The question seems to be answered when a psychologist called Kelvin is sent to the station. There he finds his mentor has committed suicide and the other two inhabitants are coping as best they can with the ‘visitors’. Each visitor manifests itself in a different way. For Kelvin it is the woman he loved, a woman who committed suicide many years before. Clearly a creation of the planet below, the visitors seem to serve no purpose. They have no message and seem not to know their own origin. But then nothing is as it seems in a Lem novel. Because this is a book about what it is to be human.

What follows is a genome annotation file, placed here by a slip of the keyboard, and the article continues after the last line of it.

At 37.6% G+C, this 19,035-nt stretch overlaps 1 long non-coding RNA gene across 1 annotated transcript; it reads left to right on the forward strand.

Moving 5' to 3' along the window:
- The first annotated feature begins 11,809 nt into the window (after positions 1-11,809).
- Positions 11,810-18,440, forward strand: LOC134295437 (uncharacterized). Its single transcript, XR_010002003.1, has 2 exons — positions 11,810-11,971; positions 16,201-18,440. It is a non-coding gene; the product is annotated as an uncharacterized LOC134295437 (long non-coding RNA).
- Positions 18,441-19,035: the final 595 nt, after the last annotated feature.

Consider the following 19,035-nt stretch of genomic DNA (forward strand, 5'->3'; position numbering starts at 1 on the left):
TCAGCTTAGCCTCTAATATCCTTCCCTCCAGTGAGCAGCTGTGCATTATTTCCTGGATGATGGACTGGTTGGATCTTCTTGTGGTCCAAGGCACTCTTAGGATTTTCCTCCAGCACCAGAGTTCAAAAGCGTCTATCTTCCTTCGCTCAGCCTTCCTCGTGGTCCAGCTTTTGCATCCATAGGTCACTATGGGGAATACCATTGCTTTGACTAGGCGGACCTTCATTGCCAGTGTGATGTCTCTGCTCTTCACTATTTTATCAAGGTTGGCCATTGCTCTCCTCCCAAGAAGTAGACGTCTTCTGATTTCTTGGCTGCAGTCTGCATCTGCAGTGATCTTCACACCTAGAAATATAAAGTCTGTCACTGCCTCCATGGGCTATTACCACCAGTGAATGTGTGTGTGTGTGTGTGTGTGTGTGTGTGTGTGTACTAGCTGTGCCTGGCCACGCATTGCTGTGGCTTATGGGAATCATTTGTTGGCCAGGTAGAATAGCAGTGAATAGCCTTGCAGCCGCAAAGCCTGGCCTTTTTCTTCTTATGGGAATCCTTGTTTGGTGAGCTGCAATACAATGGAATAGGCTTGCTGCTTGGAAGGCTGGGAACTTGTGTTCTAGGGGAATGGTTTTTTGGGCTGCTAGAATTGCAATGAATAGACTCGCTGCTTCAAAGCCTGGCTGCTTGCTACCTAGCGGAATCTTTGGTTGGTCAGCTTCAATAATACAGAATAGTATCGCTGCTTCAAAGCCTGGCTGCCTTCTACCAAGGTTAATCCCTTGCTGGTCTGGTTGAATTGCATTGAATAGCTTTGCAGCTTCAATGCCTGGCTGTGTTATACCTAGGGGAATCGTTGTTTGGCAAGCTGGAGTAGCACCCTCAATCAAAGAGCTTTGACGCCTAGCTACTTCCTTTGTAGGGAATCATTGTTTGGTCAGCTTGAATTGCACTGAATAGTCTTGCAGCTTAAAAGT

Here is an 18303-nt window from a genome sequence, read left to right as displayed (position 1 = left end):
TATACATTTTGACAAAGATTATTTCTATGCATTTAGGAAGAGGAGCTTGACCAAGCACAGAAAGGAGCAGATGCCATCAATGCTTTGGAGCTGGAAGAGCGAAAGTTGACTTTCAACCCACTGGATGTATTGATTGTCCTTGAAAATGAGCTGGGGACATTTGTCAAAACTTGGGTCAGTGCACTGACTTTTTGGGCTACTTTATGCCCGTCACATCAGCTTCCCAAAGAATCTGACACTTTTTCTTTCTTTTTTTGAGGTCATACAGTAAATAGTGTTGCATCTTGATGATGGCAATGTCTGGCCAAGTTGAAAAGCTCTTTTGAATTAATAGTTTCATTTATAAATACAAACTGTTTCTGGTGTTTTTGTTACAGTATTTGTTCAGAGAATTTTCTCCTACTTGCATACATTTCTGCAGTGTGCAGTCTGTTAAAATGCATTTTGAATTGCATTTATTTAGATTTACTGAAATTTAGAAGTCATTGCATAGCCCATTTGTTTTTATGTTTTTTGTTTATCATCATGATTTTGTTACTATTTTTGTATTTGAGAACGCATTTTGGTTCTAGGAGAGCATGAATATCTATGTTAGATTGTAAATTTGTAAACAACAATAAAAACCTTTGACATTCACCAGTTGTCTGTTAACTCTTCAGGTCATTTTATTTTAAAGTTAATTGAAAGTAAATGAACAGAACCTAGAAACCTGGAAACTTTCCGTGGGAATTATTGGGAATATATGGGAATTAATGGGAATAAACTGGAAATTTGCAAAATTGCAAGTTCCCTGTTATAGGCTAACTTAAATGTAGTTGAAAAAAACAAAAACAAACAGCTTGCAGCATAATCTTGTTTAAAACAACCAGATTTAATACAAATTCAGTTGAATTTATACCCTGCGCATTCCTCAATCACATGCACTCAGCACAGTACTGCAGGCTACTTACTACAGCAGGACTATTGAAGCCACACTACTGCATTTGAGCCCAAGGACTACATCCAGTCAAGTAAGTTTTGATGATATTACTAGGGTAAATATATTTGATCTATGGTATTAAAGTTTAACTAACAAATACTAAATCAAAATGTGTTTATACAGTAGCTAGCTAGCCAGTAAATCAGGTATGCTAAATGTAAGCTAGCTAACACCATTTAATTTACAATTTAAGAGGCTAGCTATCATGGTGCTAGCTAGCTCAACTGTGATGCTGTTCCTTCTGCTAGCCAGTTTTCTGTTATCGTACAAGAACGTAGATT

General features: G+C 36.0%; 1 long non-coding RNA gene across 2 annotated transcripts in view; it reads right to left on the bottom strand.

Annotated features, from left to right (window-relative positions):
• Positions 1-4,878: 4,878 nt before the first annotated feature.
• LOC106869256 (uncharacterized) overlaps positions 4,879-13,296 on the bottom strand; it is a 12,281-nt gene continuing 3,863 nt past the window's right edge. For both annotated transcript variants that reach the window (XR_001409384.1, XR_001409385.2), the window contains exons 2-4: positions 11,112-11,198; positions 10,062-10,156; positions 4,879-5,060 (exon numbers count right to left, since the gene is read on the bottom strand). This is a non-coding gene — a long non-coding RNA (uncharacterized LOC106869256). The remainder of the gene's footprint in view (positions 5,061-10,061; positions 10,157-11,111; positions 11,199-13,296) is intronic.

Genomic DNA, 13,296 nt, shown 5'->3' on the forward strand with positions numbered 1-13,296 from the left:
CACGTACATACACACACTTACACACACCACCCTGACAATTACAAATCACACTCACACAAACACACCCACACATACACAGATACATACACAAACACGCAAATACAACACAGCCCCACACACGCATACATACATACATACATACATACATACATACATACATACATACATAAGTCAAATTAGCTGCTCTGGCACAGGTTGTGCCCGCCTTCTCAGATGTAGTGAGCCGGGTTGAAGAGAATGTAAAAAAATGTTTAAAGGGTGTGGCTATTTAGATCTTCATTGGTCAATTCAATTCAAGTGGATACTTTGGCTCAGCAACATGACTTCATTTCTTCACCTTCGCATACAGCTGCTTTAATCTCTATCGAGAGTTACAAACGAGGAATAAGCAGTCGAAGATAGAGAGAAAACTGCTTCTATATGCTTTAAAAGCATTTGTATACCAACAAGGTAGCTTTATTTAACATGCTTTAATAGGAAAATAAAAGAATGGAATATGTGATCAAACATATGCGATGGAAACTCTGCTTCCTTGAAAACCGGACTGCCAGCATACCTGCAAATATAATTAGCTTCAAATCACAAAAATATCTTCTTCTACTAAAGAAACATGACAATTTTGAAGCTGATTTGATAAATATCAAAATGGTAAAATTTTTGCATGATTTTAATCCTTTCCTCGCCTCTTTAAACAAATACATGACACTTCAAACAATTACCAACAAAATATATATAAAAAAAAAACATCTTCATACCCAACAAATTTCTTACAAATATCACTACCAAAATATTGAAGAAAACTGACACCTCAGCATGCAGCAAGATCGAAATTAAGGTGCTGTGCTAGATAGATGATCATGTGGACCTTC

It is haunting, lyrical, and conveys a sense of alien-ness that most science fiction never comes close to. No literary equivalent of actors in rubber suits. No battles. No spectacular scenes (unless you count the descriptions of the planet). No monsters trying to eat anyone’s brains. Just human beings in an isolated world; humanity taking its early steps out of the nursery.

Freshwater – Virginia Woolf
A comedic sketch written for private performance. The subject matter is Woolf’s great-aunt Julia Margaret Cameron and the artists with which she was acquainted. There are two versions of the play, one a heavy revision of the other. Both, however, are funny and at times almost savage in their mockery of the figures involved (principally Cameron, Tennyson, Watts and Ellen Terry). Whatever else it may be, it shows that Woolf had a light side and a sense of the absurd that went hand in hand with her sense of humour.

Repetition – Alain Robbe-Grillet